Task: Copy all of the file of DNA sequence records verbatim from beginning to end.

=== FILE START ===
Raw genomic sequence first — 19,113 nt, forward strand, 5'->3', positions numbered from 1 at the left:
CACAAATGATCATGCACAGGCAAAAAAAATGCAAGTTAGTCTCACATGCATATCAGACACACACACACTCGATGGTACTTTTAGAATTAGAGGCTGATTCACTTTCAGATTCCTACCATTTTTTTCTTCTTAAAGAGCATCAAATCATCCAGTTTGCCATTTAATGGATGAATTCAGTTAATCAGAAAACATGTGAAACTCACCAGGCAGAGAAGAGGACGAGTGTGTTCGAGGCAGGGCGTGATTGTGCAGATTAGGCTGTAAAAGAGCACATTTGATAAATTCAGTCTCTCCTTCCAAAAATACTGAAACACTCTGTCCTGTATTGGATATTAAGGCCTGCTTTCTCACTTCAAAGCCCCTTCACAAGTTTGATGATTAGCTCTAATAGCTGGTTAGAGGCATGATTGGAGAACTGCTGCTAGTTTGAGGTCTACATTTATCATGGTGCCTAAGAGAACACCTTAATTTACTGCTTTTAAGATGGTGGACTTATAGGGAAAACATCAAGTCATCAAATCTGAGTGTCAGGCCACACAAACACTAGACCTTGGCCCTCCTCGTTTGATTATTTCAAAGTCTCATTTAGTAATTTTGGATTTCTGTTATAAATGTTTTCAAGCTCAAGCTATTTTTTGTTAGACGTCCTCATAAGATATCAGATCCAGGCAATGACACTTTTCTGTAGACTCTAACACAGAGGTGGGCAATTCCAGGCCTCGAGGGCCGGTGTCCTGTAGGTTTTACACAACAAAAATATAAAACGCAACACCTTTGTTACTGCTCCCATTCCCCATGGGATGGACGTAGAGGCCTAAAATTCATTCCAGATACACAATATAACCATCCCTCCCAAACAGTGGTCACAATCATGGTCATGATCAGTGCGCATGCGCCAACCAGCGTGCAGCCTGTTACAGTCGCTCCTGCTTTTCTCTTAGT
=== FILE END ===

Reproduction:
Raw genomic sequence first — 19,113 nt, forward strand, 5'->3', positions numbered from 1 at the left:
CACAAATGATCATGCACAGGCAAAAAAAATGCAAGTTAGTCTCACATGCATATCAGACACACACACACTCGATGGTACTTTTAGAATTAGAGGCTGATTCACTTTCAGATTCCTACCATTTTTTTCTTCTTAAAGAGCATCAAATCATCCAGTTTGCCATTTAATGGATGAATTCAGTTAATCAGAAAACATGTGAAACTCACCAGGCAGAGAAGAGGACGAGTGTGTTCGAGGCAGGGCGTGATTGTGCAGATTAGGCTGTAAAAGAGCACATTTGATAAATTCAGTCTCTCCTTCCAAAAATACTGAAACACTCTGTCCTGTATTGGATATTAAGGCCTGCTTTCTCACTTCAAAGCCCCTTCACAAGTTTGATGATTAGCTCTAATAGCTGGTTAGAGGCATGATTGGAGAACTGCTGCTAGTTTGAGGTCTACATTTATCATGGTGCCTAAGAGAACACCTTAATTTACTGCTTTTAAGATGGTGGACTTATAGGGAAAACATCAAGTCATCAAATCTGAGTGTCAGGCCACACAAACACTAGACCTTGGCCCTCCTCGTTTGATTATTTCAAAGTCTCATTTAGTAATTTTGGATTTCTGTTATAAATGTTTTCAAGCTCAAGCTATTTTTTGTTAGACGTCCTCATAAGATATCAGATCCAGGCAATGACACTTTTCTGTAGACTCTAACACAGAGGTGGGCAATTCCAGGCCTCGAGGGCCGGTGTCCTGTAGGTTTTACACAACAAAAATATAAAACGCAACACCTTTGTTACTGCTCCCATTCCCCATGGGATGGACGTAGAGGCCTAAAATTCATTCCAGATACACAATATAACCATCCCTCCCAAACAGTGGTCACAATCATGGTCATGATCAGTGCGCATGCGCCAACCAGCGTGCAGCCTGTTACAGTCGCTCCTGCTTTTCTCTTAGT